Part 38: Iron City, CO to Blue Mesa Reservoir, CO


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The Trip

We spent the night at Cascade Camp near Iron City, CO.  The camp was great: minimal bugs, no wind and nearly deserted.  Next morning, we broke camp and headed up the canyon toward Tincup Pass and points west.

The photos below are what we saw.

Tincup Pass was only 6 miles away but almost 4,000 feet higher than this sign.  Six miles took us over an hour; the trail was very rocky and rutted.

The approach to Tincup Pass gave us great views of the surrounding ridges, all of which were above timberline.

The high ridges were rocky, rough and steep.

We passed many, many quads and UTVs loaded with folks.  Tincup Pass is a favorite with this crowd.  It was drizzling one our entire ascent of the pass (and on the descent for that matter); note the ad hoc rain wear of the gal on the last quad.

The approach to the pass offered a great view of the high meadows above timberline.

The ridges were steep and rugged.  It is almost unimaginable to think about going through this pass before the road.  But, it was done by the prospectors looking for gold and silver in the mountains beyond.

Near the pass the trail got narrow enough to require careful driving.  Not visible is the cliff to the left of the photo.  Thor fit easily but paranoia was still rampant.

The crest of the pass was flat and allowed us to get out and look around.

To the southwest the view was unobstructed by trees.

Down the valley to the west the distant peaks were visible.

Tincup Pass is on the continental divide and the a portion of the trail that follows the divide can be seen on the far hillside.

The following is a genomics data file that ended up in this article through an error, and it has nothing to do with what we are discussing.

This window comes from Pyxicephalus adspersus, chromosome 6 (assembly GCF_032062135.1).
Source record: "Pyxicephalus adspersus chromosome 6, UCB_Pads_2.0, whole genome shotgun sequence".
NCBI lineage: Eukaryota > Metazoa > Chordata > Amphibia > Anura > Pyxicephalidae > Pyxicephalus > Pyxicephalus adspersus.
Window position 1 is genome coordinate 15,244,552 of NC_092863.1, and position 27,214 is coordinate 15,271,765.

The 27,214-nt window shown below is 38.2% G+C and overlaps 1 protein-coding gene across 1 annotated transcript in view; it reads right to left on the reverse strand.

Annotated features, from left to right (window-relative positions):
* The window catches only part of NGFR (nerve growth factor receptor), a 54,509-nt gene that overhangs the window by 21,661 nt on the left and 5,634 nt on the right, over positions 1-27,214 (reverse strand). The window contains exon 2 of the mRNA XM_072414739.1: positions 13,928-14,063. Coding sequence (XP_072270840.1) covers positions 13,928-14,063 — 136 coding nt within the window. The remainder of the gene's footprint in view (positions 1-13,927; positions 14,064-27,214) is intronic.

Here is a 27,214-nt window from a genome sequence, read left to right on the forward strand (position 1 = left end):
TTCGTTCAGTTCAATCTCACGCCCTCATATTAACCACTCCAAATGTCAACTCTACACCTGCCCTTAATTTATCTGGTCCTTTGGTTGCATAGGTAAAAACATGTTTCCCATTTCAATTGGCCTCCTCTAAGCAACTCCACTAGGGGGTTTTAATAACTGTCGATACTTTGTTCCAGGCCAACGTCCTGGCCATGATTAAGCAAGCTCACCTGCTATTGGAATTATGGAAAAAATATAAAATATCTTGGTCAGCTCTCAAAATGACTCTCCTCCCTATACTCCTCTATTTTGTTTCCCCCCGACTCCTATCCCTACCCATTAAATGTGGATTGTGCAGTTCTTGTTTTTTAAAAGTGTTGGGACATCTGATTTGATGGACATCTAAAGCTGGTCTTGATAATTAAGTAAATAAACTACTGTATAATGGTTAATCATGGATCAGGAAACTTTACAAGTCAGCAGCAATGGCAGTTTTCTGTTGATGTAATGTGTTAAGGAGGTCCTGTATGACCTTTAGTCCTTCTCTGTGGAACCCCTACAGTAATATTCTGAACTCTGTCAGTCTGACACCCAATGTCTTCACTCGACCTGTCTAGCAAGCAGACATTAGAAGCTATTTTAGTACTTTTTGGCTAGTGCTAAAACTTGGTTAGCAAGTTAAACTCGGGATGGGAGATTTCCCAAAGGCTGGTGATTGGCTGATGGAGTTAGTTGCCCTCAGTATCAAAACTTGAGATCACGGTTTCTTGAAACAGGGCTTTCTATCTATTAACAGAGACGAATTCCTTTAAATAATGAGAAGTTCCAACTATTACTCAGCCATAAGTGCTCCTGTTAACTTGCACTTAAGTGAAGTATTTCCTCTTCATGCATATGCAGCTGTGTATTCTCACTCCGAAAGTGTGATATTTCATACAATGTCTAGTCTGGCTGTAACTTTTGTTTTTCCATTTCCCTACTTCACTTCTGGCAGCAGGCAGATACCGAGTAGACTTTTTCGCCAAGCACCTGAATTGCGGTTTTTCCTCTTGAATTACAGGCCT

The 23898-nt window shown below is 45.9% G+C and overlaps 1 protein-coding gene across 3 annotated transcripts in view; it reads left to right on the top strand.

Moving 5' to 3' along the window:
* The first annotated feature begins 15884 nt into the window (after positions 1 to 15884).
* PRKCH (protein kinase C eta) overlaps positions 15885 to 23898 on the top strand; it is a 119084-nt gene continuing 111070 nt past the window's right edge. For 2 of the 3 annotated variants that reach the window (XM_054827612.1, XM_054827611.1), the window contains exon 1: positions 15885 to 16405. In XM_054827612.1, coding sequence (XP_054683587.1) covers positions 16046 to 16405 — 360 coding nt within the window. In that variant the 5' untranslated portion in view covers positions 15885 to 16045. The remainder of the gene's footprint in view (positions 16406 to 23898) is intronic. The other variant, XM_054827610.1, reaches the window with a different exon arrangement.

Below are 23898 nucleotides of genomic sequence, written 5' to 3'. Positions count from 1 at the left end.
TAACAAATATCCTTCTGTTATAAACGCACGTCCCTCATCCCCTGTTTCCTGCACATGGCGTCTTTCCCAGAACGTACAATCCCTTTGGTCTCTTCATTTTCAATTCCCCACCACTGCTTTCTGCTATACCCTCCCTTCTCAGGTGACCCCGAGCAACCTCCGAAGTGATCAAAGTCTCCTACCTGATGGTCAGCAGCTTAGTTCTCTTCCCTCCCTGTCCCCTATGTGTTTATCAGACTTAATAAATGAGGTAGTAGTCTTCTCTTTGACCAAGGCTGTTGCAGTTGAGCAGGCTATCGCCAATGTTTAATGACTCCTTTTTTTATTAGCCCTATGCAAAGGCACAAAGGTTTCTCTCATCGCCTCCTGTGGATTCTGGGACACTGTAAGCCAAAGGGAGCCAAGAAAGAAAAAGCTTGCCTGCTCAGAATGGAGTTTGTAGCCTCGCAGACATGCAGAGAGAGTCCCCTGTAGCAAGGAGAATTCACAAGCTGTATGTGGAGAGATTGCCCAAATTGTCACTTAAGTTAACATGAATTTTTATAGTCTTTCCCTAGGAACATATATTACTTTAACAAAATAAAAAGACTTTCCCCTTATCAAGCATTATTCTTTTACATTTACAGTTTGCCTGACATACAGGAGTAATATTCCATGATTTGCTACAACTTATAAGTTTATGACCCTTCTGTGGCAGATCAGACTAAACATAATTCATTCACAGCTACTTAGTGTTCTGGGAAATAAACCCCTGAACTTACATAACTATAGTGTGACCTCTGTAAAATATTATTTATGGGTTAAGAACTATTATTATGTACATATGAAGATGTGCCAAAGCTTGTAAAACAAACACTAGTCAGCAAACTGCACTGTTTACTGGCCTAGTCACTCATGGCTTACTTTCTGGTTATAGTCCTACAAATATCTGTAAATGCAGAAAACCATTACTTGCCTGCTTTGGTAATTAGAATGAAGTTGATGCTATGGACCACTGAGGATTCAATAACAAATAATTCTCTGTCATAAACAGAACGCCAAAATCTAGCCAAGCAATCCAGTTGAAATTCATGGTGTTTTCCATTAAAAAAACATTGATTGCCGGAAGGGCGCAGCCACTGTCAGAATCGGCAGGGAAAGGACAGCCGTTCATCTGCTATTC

The sign tells the whole story.  It also appears that somebody attempted to take a quad to the south along the face of the slope.

The west side of the pass was much, much rougher than the eastern approach.  On the eastern approach, we were going about 5 mph.  On the western descent 2 mph max was the norm, usually much less.

Kathleen walked ahead to "scout the route" to insure that we were not going to get Thor into something that would be irreversible.

Scouting was a good idea because there were a number of points in the trail where careful wheel placement was required to prevent a ruptured sidewall.  We barely fit through this section without some "trail engineering".

Thor's width insured that at least 2 wheels were in the cobbles and boulders making for a very rough, slow ride.

The good news in the western descent was that we did not meet oncoming traffic and the trail was wide.  The bad news was that the cobbles and boulders continued all the way down to Mirror Lake near Tincup.

Mirror Lake was interesting, but it was drizzling and cold.  We continued down the canyon to the village of Tincup.

There was not much in Tincup up but a few old cabins.  Note the concrete/plaster chinking on the log cabin above.

Tincup did have a town hall/church.  The sign says "Built 1903. Elevation 10160. Sorry, dances have ended for the season".

Main Street, Tincup, CO.

We stopped at Tincup's one cafe which is across the bridge.  The food was actually quite acceptable, albeit pricey.

The Tincup store had the "usual stuff" and occupied an honest-to-goodness hand-made log cabin.

UTVs are the preferred mode if travel in Tincup.  Rover thought he would drive but his owner took the keys.

We passed the dam at Taylor Park Reservoir and got a nice view of the spillway in operation.

The dam and spillway were put in a narrow canyon in the cliffs.  Note the folding in the rock strata.

We traveled south to Gunnison, CO for a supply stop.  From Gunnison, we headed west to Blue Mesa Reservoir.  On the opposite side of the reservoir we could see large, fluted cliffs.

As the sun was going down, we got a nice view of Blue Mesa Reservoir and the cliffs on the north side from our campsite on the cliffs..

This was a great portion of the trip.  Tincup Pass was rugged and slow, but not that hard.  Nearly any vehicle with adequate clearance should be able to make the trip through the pass.  We would definitely go over the pass again should we be in the area, but hopefully next time the weather will be clearer allowing better photos.

Tomorrow, we continue west toward the rugged and remote Uncompahgre Range near the Utah border of western Colorado.

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Photos and Text Copyright Bill Caid 2012, all rights reserved.
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